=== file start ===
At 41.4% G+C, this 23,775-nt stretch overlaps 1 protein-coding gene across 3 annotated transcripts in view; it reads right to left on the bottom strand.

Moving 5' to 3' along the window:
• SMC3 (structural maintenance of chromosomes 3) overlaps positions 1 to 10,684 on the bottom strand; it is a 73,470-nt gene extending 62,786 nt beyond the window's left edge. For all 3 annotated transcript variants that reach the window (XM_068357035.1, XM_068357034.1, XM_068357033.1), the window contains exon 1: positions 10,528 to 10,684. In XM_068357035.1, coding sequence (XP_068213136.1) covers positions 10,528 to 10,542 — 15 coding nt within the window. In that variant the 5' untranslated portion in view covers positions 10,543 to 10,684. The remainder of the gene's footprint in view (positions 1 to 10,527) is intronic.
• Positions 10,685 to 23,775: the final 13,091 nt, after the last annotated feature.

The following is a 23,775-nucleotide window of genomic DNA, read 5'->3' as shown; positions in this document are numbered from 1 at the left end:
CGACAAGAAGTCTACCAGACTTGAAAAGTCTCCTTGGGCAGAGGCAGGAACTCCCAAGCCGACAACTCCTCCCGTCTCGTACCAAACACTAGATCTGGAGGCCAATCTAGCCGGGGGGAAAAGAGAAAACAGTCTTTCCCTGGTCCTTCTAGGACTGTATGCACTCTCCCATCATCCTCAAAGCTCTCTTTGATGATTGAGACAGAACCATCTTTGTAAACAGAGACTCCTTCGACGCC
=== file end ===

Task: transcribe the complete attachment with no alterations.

At 41.4% G+C, this 23,775-nt stretch overlaps 1 protein-coding gene across 3 annotated transcripts in view; it reads right to left on the bottom strand.

Moving 5' to 3' along the window:
• SMC3 (structural maintenance of chromosomes 3) overlaps positions 1 to 10,684 on the bottom strand; it is a 73,470-nt gene extending 62,786 nt beyond the window's left edge. For all 3 annotated transcript variants that reach the window (XM_068357035.1, XM_068357034.1, XM_068357033.1), the window contains exon 1: positions 10,528 to 10,684. In XM_068357035.1, coding sequence (XP_068213136.1) covers positions 10,528 to 10,542 — 15 coding nt within the window. In that variant the 5' untranslated portion in view covers positions 10,543 to 10,684. The remainder of the gene's footprint in view (positions 1 to 10,527) is intronic.
• Positions 10,685 to 23,775: the final 13,091 nt, after the last annotated feature.

The following is a 23,775-nucleotide window of genomic DNA, read 5'->3' as shown; positions in this document are numbered from 1 at the left end:
CGACAAGAAGTCTACCAGACTTGAAAAGTCTCCTTGGGCAGAGGCAGGAACTCCCAAGCCGACAACTCCTCCCGTCTCGTACCAAACACTAGATCTGGAGGCCAATCTAGCCGGGGGGAAAAGAGAAAACAGTCTTTCCCTGGTCCTTCTAGGACTGTATGCACTCTCCCATCATCCTCAAAGCTCTCTTTGATGATTGAGACAGAACCATCTTTGTAAACAGAGACTCCTTCGACGCC